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View Diary: Poll: Give us congressional hearings on NSA surveillance (52 comments)

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  •  Collection of domestic phone records began (0+ / 0-)

    right after 9/11 according to the 2006 USA Today article:

    NSA has massive database of Americans' phone calls  
    http://yahoo.usatoday.com/...

    Paul Butler, a former U.S. prosecutor who specialized in terrorism crimes, said FISA approval generally isn't necessary for government data-mining operations. "FISA does not prohibit the government from doing data mining," said Butler, now a partner with the law firm Akin Gump Strauss Hauer & Feld in Washington, D.C.

    The caveat, he said, is that "personal identifiers" — such as names, Social Security numbers and street addresses — can't be included as part of the search. "That requires an additional level of probable cause," he said.

    ..........

    The NSA's domestic program began soon after the Sept. 11 attacks, according to the sources. Right around that time, they said, NSA representatives approached the nation's biggest telecommunications companies. The agency made an urgent pitch: National security is at risk, and we need your help to protect the country from attacks.

    The agency told the companies that it wanted them to turn over their "call-detail records," a complete listing of the calling histories of their millions of customers. In addition, the NSA wanted the carriers to provide updates, which would enable the agency to keep tabs on the nation's calling habits.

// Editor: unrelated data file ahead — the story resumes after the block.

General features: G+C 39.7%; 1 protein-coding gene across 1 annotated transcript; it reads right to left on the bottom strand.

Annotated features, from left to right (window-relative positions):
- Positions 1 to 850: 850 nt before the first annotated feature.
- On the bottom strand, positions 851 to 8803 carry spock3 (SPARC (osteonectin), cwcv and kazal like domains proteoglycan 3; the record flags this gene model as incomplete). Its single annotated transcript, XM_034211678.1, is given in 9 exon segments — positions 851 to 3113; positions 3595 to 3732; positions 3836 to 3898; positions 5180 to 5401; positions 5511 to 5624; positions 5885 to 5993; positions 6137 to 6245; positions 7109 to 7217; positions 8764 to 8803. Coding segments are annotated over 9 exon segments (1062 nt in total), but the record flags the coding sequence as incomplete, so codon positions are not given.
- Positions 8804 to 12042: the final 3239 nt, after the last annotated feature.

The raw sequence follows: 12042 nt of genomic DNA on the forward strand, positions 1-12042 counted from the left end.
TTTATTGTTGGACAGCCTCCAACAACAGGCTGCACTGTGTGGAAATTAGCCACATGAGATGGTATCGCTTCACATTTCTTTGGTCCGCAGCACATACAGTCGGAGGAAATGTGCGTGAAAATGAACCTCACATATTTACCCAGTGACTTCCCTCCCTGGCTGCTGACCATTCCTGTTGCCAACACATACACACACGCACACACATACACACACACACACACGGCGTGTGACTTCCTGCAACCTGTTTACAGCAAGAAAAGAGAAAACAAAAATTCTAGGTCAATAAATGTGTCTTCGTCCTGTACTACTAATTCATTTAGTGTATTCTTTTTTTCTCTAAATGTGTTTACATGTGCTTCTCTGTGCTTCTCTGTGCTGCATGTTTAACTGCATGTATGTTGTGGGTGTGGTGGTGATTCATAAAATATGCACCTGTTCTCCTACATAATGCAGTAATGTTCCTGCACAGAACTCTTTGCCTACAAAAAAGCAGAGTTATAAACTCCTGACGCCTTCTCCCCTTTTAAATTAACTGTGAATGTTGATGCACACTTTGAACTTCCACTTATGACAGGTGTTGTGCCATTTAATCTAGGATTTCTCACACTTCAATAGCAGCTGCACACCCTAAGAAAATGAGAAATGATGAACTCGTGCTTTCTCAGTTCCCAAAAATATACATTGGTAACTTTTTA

The sources said the NSA made clear that it was willing to pay for the cooperation. AT&T, which at the time was headed by C. Michael Armstrong, agreed to help the NSA. So did BellSouth, headed by F. Duane Ackerman; SBC, headed by Ed Whitacre; and Verizon, headed by Ivan Seidenberg.

    With that, the NSA's domestic program began in earnest.

    AT&T, when asked about the program, replied with a comment prepared for USA TODAY: "We do not comment on matters of national security, except to say that we only assist law enforcement and government agencies charged with protecting national security in strict accordance with the law."

    In another prepared comment, BellSouth said: "BellSouth does not provide any confidential customer information to the NSA or any governmental agency without proper legal authority."

    Verizon, the USA's No. 2 telecommunications company behind AT&T, gave this statement: "We do not comment on national security matters, we act in full compliance with the law and we are committed to safeguarding our customers' privacy."

    Qwest spokesman Robert Charlton said: "We can't talk about this. It's a classified situation."

    Fighting Liberal at
    “You must be the change you wish to see in the world.” --Gandhi:

    by smokey545 on Wed Jun 19, 2013 at 09:46:59 AM PDT

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